Start learning with our library of video tutorials taught by experts. Get started
Viewed by members. in countries. members currently watching.
In Photoshop CS5: Creative Compositing, Chris Orwig demonstrates how to take photographs to the next creative level by combining images in Photoshop. This course covers multiple compositing scenarios, including portraits and architecture photos, from selecting the images, to blending photos with layer masks and blend modes, and resizing and sharpening the results. Chris also covers tips and tricks design to inspire and increase the drama and interest of photographs. Exercise files are included with this course.
In the next couple of movies we'll look at a brief technique which will allow us to add an image to this vintage_ tv set and make it look realistic. Well, over here on the Layers panel you'll notice that we have a background layer, just a white background, we have the vintage TV, and then we have this photograph of my daughter Annika meeting Cinderella. You can see that she's showing Cinderella her glass slippers, and it's just kind of this really sweet moment. Here, in this first movie what I want to do is just talk about selecting the area of the TV. So, let's turn off the visibility of the Annika layer, and then click in or target the tv layer.
Now, there are a couple of different ways that you can make the selection of the tv. One technique that you might use is to create a path. To do that, press the P key to select the Pen tool and then click on the second option, which will allow you to create a path. Next, what you want to do is go to one of the corner points and click and drag. You want to click and drag in the direction that you're going, in this case clockwise, and also up in a little bit away from the corner. Move to the next corner click and drag. Then you are going to go back and hold down the Option key and you're going to sweeten this path or curve up by holding on the Option key on Mac, Alt key on Windows, and then moving these points.
Now, creating a path isn't always the best way and it may be difficult for some of you to work with paths. But nonetheless this would be a good chance to experiment with these, because they're really a powerful way to make good selections. Okay, we'll go down, here we'll simply click and drag away, hold down Option on a Mac, Alt on Windows, then move these points to get that right along the edge and then over here click and drag, again, hold down Option or Alt and just get this right along the edge of the TV there.
Then finally click and drag up here and once again Option+Click or Alt+Click in order to get this going right. Well, when you get near the end of this, one of the things that you are going to want to do is Option on a Mac, Alt on Windows, click on the square or the anchor. That will remove that little point. Then hold down Option or Alt again and click on the original point, so kind of finish it off there. This will then close things off so that we have this nice path. From, here what we need to do is go to our Paths panel.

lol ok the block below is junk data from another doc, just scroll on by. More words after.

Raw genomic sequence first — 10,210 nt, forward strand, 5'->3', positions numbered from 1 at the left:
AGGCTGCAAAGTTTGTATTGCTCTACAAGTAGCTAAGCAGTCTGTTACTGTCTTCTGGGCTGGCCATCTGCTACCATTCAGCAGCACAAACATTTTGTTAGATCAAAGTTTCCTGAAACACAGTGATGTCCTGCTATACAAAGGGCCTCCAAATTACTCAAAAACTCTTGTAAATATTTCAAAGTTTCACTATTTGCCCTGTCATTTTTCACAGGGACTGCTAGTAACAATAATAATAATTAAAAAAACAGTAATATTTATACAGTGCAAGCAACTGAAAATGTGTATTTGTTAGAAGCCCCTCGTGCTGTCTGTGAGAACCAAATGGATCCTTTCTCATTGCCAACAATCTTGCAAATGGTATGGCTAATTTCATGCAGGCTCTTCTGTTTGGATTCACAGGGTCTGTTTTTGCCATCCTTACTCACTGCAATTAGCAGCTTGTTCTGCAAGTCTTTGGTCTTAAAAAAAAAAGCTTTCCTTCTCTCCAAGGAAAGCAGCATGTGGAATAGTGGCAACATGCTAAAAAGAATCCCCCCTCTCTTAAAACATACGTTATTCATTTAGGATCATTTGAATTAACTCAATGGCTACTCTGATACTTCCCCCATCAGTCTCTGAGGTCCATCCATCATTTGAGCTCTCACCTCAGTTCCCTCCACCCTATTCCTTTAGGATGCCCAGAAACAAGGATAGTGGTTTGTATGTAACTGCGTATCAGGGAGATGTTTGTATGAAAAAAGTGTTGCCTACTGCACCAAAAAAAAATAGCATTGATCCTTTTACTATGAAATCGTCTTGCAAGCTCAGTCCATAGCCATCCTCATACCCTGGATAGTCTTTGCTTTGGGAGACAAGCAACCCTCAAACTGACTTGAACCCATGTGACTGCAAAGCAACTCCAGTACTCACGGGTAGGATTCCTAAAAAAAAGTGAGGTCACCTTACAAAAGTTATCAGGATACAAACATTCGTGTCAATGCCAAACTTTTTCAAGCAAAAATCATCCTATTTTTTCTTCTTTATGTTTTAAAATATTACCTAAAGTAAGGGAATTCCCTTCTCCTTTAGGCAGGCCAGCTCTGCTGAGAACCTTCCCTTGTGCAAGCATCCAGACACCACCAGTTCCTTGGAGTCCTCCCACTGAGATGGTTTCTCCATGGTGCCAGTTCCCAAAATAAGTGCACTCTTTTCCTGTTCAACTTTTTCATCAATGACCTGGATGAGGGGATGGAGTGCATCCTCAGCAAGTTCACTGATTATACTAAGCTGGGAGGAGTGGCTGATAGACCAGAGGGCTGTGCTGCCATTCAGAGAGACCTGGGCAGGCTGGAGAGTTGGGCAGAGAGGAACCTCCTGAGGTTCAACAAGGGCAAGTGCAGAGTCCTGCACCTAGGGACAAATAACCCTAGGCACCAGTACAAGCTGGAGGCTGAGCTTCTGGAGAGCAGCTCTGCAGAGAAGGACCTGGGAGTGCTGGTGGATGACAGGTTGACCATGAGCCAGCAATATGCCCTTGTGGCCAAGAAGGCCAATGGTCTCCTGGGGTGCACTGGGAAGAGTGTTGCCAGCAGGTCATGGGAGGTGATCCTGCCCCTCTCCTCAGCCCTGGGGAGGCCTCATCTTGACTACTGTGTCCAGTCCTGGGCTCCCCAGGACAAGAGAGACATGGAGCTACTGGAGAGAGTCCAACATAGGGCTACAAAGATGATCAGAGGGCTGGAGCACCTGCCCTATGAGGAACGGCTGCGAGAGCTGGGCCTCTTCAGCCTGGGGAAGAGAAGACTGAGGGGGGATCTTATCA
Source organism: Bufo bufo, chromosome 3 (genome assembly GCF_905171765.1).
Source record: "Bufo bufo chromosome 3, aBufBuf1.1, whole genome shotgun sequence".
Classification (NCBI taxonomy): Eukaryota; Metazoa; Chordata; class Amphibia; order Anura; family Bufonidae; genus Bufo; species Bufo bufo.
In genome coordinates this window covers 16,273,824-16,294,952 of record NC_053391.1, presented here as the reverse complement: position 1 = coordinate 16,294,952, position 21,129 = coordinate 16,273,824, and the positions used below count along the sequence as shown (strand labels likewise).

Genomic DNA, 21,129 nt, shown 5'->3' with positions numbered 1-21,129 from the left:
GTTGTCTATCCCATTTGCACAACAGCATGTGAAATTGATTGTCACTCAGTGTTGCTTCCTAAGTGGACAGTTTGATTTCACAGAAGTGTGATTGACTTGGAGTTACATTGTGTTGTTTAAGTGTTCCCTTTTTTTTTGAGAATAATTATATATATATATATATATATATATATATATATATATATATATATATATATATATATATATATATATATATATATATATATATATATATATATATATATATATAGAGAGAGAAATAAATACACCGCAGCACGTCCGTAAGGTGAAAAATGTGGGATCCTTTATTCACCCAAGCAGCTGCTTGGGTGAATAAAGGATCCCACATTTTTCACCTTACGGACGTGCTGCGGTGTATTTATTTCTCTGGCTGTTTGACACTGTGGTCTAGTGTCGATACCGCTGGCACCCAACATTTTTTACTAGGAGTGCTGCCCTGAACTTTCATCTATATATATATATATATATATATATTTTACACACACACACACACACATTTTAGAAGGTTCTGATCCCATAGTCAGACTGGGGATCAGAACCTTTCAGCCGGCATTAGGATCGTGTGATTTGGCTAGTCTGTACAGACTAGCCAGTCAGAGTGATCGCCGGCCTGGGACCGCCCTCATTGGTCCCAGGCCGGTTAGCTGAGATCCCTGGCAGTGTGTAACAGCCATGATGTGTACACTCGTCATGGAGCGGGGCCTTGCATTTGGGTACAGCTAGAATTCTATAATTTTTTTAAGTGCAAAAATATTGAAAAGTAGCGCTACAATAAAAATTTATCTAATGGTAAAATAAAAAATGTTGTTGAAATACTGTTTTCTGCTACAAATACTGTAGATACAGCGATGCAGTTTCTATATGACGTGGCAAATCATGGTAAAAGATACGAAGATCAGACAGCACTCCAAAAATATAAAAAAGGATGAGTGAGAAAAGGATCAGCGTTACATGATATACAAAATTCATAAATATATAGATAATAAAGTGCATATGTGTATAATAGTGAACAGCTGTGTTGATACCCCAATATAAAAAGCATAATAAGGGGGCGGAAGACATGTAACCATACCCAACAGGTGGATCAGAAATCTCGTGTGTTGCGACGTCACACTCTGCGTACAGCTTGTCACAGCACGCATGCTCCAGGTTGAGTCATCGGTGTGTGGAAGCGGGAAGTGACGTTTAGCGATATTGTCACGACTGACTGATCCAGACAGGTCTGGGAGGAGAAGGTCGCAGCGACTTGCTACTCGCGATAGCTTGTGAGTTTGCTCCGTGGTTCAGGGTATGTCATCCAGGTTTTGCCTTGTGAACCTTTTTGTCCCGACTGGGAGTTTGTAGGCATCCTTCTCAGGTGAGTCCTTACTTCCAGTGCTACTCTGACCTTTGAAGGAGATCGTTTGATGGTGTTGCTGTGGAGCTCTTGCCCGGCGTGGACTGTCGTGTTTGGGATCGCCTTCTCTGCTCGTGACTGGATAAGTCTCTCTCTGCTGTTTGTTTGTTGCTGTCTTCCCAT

So, we'll go look over here and we'll save this out as tv and click OK. Well, now that we have this nice path we can use this or turn this into a selection. We could turn that into a mask in order to limit the area where the photograph will be displayed. Now, as I mentioned previously some of you may be thinking, "gosh! Paths those are so difficult, I don't want to work with those." Well, fine. Another technique that you could use would be to click off your path. I'll go back the Layers panel and target the tv layer.
And then go to the Quick Select tool here. You can do so by pressing the W key and next what you want to do is simply click and drag across the TV. Now, as we do that you notice that it finds the outer edge of the TV. That's not what I want. So, hold down Option on a Mac, Alt on Windows and click and drag around the edge. Now, as you do this it will build up this quick selection knowledge and this will get better and better as you move along, so that we have really a nice selection inside of this area.
Now, when you're working with selections you can either have a selection like this and create a mask out of it or if you want to save this, you could save it as an alpha channel or as a path. Just because I introduced this topic of paths, so let's go ahead and save this one out as a path, just to compare. Here, we'll go back to our Paths tab, so we'll go ahead and click on this icon here which will then convert that into a Work Path, and then we can double-click this and call this tv 2. Now, the path isn't perfect in this case, you can see there are some wobbly lines here and there but for the most part it's a pretty good path.
All right, well now that we have this path, what we need to do next is we need to use either tv or tv 2, convert that into a selection, which in turn will become a mask, so we can blend the image into the TV set. Well, let's take a look at how we can continue with this and how we can do that in the next movie.
There are currently no FAQs about Photoshop CS5: Creative Compositing.
Access exercise files from a button right under the course name.
Search within course videos and transcripts, and jump right to the results.
Remove icons showing you already watched videos if you want to start over.
Make the video wide, narrow, full-screen, or pop the player out of the page into its own window.
Click on text in the transcript to jump to that spot in the video. As the video plays, the relevant spot in the transcript will be highlighted.